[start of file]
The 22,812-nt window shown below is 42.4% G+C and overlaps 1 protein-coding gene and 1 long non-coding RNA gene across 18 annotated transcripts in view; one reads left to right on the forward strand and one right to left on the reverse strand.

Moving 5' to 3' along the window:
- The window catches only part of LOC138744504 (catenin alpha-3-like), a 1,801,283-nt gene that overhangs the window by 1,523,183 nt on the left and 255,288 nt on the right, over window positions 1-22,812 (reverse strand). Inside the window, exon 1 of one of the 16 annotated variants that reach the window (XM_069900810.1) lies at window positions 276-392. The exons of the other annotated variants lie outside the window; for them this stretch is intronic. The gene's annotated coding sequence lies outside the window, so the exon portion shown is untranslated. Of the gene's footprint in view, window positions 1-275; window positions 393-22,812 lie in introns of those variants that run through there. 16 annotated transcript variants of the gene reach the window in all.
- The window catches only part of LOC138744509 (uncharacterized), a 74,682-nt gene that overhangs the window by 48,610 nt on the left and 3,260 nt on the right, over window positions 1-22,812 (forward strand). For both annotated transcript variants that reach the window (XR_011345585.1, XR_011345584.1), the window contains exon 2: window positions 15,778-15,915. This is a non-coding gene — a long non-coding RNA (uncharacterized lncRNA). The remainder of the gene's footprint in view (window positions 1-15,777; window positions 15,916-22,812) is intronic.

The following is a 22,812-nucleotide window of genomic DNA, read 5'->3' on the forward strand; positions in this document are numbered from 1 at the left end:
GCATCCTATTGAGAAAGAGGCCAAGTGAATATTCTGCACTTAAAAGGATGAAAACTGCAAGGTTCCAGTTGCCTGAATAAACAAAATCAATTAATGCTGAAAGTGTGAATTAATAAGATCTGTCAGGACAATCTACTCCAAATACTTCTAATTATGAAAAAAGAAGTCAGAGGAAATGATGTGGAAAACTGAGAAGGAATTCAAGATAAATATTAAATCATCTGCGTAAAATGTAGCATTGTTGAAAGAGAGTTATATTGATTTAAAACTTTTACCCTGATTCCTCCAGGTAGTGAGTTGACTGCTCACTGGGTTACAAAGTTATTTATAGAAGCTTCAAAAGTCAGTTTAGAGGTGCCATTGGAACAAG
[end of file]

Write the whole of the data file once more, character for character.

The 22,812-nt window shown below is 42.4% G+C and overlaps 1 protein-coding gene and 1 long non-coding RNA gene across 18 annotated transcripts in view; one reads left to right on the forward strand and one right to left on the reverse strand.

Moving 5' to 3' along the window:
- The window catches only part of LOC138744504 (catenin alpha-3-like), a 1,801,283-nt gene that overhangs the window by 1,523,183 nt on the left and 255,288 nt on the right, over window positions 1-22,812 (reverse strand). Inside the window, exon 1 of one of the 16 annotated variants that reach the window (XM_069900810.1) lies at window positions 276-392. The exons of the other annotated variants lie outside the window; for them this stretch is intronic. The gene's annotated coding sequence lies outside the window, so the exon portion shown is untranslated. Of the gene's footprint in view, window positions 1-275; window positions 393-22,812 lie in introns of those variants that run through there. 16 annotated transcript variants of the gene reach the window in all.
- The window catches only part of LOC138744509 (uncharacterized), a 74,682-nt gene that overhangs the window by 48,610 nt on the left and 3,260 nt on the right, over window positions 1-22,812 (forward strand). For both annotated transcript variants that reach the window (XR_011345585.1, XR_011345584.1), the window contains exon 2: window positions 15,778-15,915. This is a non-coding gene — a long non-coding RNA (uncharacterized lncRNA). The remainder of the gene's footprint in view (window positions 1-15,777; window positions 15,916-22,812) is intronic.

The following is a 22,812-nucleotide window of genomic DNA, read 5'->3' on the forward strand; positions in this document are numbered from 1 at the left end:
GCATCCTATTGAGAAAGAGGCCAAGTGAATATTCTGCACTTAAAAGGATGAAAACTGCAAGGTTCCAGTTGCCTGAATAAACAAAATCAATTAATGCTGAAAGTGTGAATTAATAAGATCTGTCAGGACAATCTACTCCAAATACTTCTAATTATGAAAAAAGAAGTCAGAGGAAATGATGTGGAAAACTGAGAAGGAATTCAAGATAAATATTAAATCATCTGCGTAAAATGTAGCATTGTTGAAAGAGAGTTATATTGATTTAAAACTTTTACCCTGATTCCTCCAGGTAGTGAGTTGACTGCTCACTGGGTTACAAAGTTATTTATAGAAGCTTCAAAAGTCAGTTTAGAGGTGCCATTGGAACAAG